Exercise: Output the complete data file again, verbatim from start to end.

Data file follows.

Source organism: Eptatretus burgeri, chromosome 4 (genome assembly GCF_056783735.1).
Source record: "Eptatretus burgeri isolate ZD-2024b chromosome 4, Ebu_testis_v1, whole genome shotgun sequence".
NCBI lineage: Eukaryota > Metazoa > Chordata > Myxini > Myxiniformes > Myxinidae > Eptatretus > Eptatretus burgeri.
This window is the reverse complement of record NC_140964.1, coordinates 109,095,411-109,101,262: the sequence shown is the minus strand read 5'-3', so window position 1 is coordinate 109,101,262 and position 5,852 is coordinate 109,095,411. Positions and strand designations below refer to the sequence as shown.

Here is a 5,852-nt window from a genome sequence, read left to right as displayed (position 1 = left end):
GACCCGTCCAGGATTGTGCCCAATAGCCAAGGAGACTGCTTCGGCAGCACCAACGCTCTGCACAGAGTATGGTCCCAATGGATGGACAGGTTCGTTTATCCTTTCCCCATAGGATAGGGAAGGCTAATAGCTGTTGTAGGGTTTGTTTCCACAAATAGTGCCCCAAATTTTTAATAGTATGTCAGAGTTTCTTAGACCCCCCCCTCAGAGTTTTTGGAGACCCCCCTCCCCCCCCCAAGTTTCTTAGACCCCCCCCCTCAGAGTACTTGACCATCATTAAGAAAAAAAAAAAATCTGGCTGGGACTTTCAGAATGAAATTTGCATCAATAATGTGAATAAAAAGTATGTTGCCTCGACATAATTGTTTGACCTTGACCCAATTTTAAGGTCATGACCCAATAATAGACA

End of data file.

Source organism: Eptatretus burgeri, chromosome 4 (genome assembly GCF_056783735.1).
Source record: "Eptatretus burgeri isolate ZD-2024b chromosome 4, Ebu_testis_v1, whole genome shotgun sequence".
NCBI lineage: Eukaryota > Metazoa > Chordata > Myxini > Myxiniformes > Myxinidae > Eptatretus > Eptatretus burgeri.
This window is the reverse complement of record NC_140964.1, coordinates 109,095,411-109,101,262: the sequence shown is the minus strand read 5'-3', so window position 1 is coordinate 109,101,262 and position 5,852 is coordinate 109,095,411. Positions and strand designations below refer to the sequence as shown.

Here is a 5,852-nt window from a genome sequence, read left to right as displayed (position 1 = left end):
GACCCGTCCAGGATTGTGCCCAATAGCCAAGGAGACTGCTTCGGCAGCACCAACGCTCTGCACAGAGTATGGTCCCAATGGATGGACAGGTTCGTTTATCCTTTCCCCATAGGATAGGGAAGGCTAATAGCTGTTGTAGGGTTTGTTTCCACAAATAGTGCCCCAAATTTTTAATAGTATGTCAGAGTTTCTTAGACCCCCCCCTCAGAGTTTTTGGAGACCCCCCTCCCCCCCCCAAGTTTCTTAGACCCCCCCCCTCAGAGTACTTGACCATCATTAAGAAAAAAAAAAAATCTGGCTGGGACTTTCAGAATGAAATTTGCATCAATAATGTGAATAAAAAGTATGTTGCCTCGACATAATTGTTTGACCTTGACCCAATTTTAAGGTCATGACCCAATAATAGACA